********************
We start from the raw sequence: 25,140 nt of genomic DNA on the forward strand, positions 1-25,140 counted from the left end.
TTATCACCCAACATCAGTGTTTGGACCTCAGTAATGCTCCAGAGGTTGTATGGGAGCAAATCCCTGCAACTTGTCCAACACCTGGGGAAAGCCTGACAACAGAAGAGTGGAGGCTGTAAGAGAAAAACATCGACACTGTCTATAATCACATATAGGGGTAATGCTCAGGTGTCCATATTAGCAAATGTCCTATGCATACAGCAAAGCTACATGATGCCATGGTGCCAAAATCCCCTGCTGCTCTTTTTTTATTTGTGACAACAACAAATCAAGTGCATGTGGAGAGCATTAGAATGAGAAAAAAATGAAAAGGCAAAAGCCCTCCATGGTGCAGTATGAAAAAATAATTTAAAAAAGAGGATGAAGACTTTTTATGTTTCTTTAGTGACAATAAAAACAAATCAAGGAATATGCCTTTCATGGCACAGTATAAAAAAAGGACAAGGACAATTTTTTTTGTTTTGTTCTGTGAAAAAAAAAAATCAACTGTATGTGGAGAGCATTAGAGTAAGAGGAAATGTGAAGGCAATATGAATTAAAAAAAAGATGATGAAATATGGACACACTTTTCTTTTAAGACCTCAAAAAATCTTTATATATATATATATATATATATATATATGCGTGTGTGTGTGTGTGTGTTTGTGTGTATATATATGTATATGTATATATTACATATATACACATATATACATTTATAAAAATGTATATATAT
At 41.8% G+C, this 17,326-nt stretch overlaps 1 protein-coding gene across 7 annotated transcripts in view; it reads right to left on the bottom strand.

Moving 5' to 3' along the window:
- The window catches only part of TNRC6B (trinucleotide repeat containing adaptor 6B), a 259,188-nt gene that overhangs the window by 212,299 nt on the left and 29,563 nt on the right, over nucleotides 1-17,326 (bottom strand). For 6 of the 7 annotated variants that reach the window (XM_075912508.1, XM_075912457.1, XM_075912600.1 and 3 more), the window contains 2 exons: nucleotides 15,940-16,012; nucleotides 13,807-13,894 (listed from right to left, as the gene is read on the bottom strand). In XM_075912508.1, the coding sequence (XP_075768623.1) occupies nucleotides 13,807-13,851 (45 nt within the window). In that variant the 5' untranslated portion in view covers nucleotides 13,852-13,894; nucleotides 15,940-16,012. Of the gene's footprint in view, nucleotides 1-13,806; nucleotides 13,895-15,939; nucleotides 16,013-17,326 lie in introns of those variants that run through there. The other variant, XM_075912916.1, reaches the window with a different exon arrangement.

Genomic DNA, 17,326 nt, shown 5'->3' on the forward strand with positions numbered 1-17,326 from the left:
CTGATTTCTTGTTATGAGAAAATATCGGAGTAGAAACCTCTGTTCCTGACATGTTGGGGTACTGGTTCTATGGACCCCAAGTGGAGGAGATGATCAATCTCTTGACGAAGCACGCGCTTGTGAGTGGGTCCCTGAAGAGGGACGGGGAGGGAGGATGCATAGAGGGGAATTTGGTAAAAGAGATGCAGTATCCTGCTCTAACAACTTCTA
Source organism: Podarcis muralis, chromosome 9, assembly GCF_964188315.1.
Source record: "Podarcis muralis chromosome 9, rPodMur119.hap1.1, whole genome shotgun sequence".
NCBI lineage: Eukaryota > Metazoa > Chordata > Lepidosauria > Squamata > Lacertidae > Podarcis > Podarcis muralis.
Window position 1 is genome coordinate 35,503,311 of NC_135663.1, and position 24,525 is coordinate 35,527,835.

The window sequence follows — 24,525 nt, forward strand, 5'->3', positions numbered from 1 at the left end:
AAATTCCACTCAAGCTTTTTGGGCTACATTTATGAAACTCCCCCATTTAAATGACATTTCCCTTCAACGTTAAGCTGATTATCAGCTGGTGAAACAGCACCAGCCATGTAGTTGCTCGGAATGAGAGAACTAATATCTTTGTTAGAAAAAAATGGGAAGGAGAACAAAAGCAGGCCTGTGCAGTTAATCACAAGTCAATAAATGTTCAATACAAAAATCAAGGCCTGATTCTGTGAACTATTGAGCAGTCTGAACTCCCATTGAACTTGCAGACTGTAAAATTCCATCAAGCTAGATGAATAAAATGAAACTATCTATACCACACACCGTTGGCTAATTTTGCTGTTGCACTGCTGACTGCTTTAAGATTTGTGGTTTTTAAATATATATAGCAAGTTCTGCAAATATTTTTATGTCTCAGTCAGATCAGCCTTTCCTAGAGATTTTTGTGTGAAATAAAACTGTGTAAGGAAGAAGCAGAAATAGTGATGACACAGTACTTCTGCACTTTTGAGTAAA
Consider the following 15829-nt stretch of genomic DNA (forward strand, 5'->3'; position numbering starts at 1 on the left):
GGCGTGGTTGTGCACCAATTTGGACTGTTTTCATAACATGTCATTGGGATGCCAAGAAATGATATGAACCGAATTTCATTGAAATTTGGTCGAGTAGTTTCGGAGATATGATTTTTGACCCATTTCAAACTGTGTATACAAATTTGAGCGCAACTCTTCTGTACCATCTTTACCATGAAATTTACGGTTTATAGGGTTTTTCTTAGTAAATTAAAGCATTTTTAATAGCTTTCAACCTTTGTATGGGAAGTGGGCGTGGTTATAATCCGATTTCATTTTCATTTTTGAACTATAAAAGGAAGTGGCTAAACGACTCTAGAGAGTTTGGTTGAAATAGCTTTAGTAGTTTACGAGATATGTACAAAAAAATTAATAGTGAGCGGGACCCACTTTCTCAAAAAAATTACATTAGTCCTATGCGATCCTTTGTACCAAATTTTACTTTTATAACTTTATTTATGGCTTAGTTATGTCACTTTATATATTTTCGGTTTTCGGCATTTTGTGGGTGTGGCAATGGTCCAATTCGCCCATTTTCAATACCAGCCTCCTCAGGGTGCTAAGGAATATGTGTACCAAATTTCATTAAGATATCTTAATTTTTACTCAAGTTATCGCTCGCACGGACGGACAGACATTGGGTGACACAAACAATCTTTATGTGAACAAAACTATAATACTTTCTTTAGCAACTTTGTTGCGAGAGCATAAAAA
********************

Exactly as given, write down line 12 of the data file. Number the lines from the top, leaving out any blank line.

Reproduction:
The window sequence follows — 24,525 nt, forward strand, 5'->3', positions numbered from 1 at the left end: